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GPhC commits to ‘parity’ in work with pharmacists and technicians

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GPhC commits to ‘parity’ in work with pharmacists and technicians

The General Pharmaceutical Council has published a new set of criteria against which to judge its regulation of pharmacy technicians, including a commitment to “ensuring parity” of the two pharmacy professions in its communications and “programmes of work”.

The criteria, which were included last week in papers released ahead of the GPhC’s April 13 council meeting, launch amid a “rapid pace of change within pharmacy and healthcare,” said the regulator, explaining that there is increasing focus on utilising Great Britain’s some 25,000 pharmacy technicians as pharmacists provide “greater clinical roles”.  

The GPhC said: “Pharmacy technicians are a maturing profession, with mandatory registration becoming a requirement as recently as 2011.

“With this in mind, there are ongoing challenges with a lack of understanding and acceptance of the profession by some; questions around scope of practice; and limited ongoing career development pathways.”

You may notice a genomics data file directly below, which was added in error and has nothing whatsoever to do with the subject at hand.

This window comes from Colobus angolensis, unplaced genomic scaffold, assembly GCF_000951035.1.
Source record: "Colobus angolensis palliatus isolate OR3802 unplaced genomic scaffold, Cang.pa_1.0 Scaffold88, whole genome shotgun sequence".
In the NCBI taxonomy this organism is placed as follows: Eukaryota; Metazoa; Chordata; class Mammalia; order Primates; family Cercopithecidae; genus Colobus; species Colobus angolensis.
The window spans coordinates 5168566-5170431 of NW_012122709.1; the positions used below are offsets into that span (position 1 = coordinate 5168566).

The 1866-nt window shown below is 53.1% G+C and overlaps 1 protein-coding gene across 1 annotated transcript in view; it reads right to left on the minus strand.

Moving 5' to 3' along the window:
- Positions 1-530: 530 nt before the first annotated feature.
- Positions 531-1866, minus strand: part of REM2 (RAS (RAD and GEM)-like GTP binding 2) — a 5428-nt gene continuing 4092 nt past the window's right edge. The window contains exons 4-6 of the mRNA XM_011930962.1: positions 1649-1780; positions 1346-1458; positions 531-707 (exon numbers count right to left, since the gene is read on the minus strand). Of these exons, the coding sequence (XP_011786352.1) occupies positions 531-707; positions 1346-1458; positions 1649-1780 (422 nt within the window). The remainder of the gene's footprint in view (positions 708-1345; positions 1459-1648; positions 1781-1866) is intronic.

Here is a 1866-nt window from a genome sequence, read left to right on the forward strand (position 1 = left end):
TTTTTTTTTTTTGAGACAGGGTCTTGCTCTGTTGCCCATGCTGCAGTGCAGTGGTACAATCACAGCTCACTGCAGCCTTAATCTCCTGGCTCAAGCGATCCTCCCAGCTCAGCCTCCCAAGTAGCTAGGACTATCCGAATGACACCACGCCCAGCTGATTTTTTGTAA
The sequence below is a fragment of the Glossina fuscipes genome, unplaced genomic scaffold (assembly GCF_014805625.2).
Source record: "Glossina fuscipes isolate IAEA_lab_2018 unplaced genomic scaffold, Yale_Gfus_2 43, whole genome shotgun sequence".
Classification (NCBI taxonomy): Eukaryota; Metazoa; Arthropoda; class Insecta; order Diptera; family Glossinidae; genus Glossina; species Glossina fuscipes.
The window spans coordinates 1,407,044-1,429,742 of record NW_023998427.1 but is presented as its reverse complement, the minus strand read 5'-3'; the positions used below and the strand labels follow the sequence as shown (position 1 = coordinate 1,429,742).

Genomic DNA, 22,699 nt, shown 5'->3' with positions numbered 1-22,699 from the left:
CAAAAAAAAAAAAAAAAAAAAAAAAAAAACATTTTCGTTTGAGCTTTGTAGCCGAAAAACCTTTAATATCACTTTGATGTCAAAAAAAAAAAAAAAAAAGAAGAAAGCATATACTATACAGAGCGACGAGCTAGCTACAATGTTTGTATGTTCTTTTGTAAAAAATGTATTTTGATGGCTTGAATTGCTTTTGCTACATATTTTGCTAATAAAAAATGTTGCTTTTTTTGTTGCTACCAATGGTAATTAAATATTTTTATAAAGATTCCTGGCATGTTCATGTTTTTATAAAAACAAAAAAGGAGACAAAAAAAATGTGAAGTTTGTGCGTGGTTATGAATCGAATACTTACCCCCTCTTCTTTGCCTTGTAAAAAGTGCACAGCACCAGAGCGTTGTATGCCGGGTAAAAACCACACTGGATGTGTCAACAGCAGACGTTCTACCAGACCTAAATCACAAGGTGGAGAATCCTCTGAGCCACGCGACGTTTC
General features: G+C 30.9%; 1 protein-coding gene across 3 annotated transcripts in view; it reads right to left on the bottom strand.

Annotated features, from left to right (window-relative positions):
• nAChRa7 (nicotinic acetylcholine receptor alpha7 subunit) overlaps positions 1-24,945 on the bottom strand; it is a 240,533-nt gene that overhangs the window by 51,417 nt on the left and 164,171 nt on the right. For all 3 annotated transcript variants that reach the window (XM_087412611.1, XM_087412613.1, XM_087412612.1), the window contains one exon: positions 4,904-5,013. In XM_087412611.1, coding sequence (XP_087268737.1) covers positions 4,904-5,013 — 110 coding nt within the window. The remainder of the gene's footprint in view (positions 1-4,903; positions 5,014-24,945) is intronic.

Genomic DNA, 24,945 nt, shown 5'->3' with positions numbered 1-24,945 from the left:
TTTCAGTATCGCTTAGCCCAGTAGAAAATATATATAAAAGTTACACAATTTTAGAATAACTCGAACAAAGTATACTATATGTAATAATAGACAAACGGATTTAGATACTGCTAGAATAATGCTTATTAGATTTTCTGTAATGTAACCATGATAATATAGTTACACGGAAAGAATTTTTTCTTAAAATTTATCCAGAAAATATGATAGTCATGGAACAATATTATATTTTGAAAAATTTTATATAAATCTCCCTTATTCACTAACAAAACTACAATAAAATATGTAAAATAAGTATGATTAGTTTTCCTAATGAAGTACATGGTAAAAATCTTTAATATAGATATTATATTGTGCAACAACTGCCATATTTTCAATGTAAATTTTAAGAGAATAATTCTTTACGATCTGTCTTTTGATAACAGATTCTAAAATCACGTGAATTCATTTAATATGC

The GPhC said the new criteria aim to promote a “common understanding” of pharmacy technicians’ knowledge and skills and help ensure its frameworks for safe practice “include both professions”.

In addition to maintaining parity in its approach to both professions, the regulator’s criteria make commitments to emphasising the “positive and complementary differences in knowledge and skills of pharmacists and pharmacy technicians in providing safe and effective care,” and increasing “understanding of the education, training, and revalidation requirements for pharmacy technicians to provide clarity and assurance to patients and the public, healthcare professionals and employers”.

It also pledged to develop relationships with pre- and post-registration pharmacy technicians to help it tailor its communications appropriately, and to build on its current relationship with the Association of Pharmacy Technicians UK (APTUK).

The regulator commented: “There are an increasing variety of roles across primary and secondary care with and, without some guiding criteria, there is a risk that we do not set a clear regulatory direction in respect of pharmacy technicians. This could limit opportunities to enhance safe and effective care for patients and the public.”

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